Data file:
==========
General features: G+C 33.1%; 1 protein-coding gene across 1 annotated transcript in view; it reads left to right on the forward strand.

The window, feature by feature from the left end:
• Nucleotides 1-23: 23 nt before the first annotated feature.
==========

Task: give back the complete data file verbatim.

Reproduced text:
General features: G+C 33.1%; 1 protein-coding gene across 1 annotated transcript in view; it reads left to right on the forward strand.

The window, feature by feature from the left end:
• Nucleotides 1-23: 23 nt before the first annotated feature.